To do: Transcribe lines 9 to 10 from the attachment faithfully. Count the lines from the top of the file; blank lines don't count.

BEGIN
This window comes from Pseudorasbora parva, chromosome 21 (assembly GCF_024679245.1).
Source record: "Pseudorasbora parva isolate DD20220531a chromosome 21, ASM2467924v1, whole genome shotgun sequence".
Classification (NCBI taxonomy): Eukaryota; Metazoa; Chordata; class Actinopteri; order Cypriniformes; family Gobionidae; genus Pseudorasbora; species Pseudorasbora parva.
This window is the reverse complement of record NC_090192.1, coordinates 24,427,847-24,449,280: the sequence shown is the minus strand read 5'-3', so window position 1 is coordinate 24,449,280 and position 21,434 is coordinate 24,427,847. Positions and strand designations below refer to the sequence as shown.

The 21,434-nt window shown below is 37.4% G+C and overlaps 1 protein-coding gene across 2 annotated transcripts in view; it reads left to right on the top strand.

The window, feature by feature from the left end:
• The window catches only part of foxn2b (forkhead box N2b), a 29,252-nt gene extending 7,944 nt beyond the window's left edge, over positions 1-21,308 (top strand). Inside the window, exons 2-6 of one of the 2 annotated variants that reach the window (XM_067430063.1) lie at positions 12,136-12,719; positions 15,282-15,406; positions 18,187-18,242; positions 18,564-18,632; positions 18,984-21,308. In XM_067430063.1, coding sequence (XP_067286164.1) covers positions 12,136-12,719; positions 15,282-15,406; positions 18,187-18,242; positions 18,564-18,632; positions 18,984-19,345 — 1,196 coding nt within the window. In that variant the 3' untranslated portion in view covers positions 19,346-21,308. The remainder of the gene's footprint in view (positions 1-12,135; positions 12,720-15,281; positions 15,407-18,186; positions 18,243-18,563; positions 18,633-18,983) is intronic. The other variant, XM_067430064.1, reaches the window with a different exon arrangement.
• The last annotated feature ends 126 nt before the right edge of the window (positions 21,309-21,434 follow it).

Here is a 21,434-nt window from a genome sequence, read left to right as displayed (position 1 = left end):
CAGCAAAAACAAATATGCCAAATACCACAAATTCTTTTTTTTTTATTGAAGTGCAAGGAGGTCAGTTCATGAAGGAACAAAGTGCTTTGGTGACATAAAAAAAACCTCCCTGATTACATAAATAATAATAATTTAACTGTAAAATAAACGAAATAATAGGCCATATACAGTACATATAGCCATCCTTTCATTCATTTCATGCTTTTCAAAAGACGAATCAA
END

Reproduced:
Here is a 21,434-nt window from a genome sequence, read left to right as displayed (position 1 = left end):
CAGCAAAAACAAATATGCCAAATACCACAAATTCTTTTTTTTTTATTGAAGTGCAAGGAGGTCAGTTCATGAAGGAACAAAGTGCTTTGGTGACATAAAAAAAACCTCCCTGATTACATAAATAATAATAATTTAACTGTAAAATAAACGAAATAATAGGCCATATACAGTACATATAGCCATCCTTTCATTCATTTCATGCTTTTCAAAAGACGAATCAA